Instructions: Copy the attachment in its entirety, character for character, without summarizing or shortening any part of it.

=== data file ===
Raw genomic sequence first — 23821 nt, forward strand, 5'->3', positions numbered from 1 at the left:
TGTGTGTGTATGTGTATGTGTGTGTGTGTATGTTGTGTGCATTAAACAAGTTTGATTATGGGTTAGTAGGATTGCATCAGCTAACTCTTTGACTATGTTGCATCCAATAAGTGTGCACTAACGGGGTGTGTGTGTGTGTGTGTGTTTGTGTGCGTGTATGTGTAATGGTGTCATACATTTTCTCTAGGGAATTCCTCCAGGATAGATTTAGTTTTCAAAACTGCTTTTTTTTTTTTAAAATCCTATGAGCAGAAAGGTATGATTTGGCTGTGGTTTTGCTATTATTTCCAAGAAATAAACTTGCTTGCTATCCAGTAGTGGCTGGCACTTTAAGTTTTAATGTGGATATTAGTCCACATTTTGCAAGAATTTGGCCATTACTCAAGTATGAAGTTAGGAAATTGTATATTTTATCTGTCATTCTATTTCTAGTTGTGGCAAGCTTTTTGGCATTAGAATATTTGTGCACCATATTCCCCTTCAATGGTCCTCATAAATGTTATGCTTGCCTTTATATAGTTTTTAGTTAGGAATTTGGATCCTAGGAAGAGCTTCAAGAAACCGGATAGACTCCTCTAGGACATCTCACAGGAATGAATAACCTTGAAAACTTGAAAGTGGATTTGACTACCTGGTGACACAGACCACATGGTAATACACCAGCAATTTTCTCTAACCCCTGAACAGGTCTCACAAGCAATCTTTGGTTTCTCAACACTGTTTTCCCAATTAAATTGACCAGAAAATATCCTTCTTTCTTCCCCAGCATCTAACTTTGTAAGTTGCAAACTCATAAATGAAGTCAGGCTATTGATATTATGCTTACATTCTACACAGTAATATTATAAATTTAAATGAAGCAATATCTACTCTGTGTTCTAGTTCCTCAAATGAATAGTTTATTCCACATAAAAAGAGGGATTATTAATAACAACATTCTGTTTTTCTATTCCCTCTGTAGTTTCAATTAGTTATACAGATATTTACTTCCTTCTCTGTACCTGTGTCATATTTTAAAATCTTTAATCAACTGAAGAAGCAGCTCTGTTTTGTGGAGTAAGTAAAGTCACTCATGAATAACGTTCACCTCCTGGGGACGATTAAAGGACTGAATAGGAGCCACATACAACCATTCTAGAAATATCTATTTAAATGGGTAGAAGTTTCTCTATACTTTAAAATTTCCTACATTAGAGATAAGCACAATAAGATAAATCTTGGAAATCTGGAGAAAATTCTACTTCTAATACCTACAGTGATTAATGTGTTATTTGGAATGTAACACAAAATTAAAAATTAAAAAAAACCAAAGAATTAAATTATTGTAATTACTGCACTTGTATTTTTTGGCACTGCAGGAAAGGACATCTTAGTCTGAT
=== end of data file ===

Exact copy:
Raw genomic sequence first — 23821 nt, forward strand, 5'->3', positions numbered from 1 at the left:
TGTGTGTGTATGTGTATGTGTGTGTGTGTATGTTGTGTGCATTAAACAAGTTTGATTATGGGTTAGTAGGATTGCATCAGCTAACTCTTTGACTATGTTGCATCCAATAAGTGTGCACTAACGGGGTGTGTGTGTGTGTGTGTGTTTGTGTGCGTGTATGTGTAATGGTGTCATACATTTTCTCTAGGGAATTCCTCCAGGATAGATTTAGTTTTCAAAACTGCTTTTTTTTTTTTAAAATCCTATGAGCAGAAAGGTATGATTTGGCTGTGGTTTTGCTATTATTTCCAAGAAATAAACTTGCTTGCTATCCAGTAGTGGCTGGCACTTTAAGTTTTAATGTGGATATTAGTCCACATTTTGCAAGAATTTGGCCATTACTCAAGTATGAAGTTAGGAAATTGTATATTTTATCTGTCATTCTATTTCTAGTTGTGGCAAGCTTTTTGGCATTAGAATATTTGTGCACCATATTCCCCTTCAATGGTCCTCATAAATGTTATGCTTGCCTTTATATAGTTTTTAGTTAGGAATTTGGATCCTAGGAAGAGCTTCAAGAAACCGGATAGACTCCTCTAGGACATCTCACAGGAATGAATAACCTTGAAAACTTGAAAGTGGATTTGACTACCTGGTGACACAGACCACATGGTAATACACCAGCAATTTTCTCTAACCCCTGAACAGGTCTCACAAGCAATCTTTGGTTTCTCAACACTGTTTTCCCAATTAAATTGACCAGAAAATATCCTTCTTTCTTCCCCAGCATCTAACTTTGTAAGTTGCAAACTCATAAATGAAGTCAGGCTATTGATATTATGCTTACATTCTACACAGTAATATTATAAATTTAAATGAAGCAATATCTACTCTGTGTTCTAGTTCCTCAAATGAATAGTTTATTCCACATAAAAAGAGGGATTATTAATAACAACATTCTGTTTTTCTATTCCCTCTGTAGTTTCAATTAGTTATACAGATATTTACTTCCTTCTCTGTACCTGTGTCATATTTTAAAATCTTTAATCAACTGAAGAAGCAGCTCTGTTTTGTGGAGTAAGTAAAGTCACTCATGAATAACGTTCACCTCCTGGGGACGATTAAAGGACTGAATAGGAGCCACATACAACCATTCTAGAAATATCTATTTAAATGGGTAGAAGTTTCTCTATACTTTAAAATTTCCTACATTAGAGATAAGCACAATAAGATAAATCTTGGAAATCTGGAGAAAATTCTACTTCTAATACCTACAGTGATTAATGTGTTATTTGGAATGTAACACAAAATTAAAAATTAAAAAAAACCAAAGAATTAAATTATTGTAATTACTGCACTTGTATTTTTTGGCACTGCAGGAAAGGACATCTTAGTCTGAT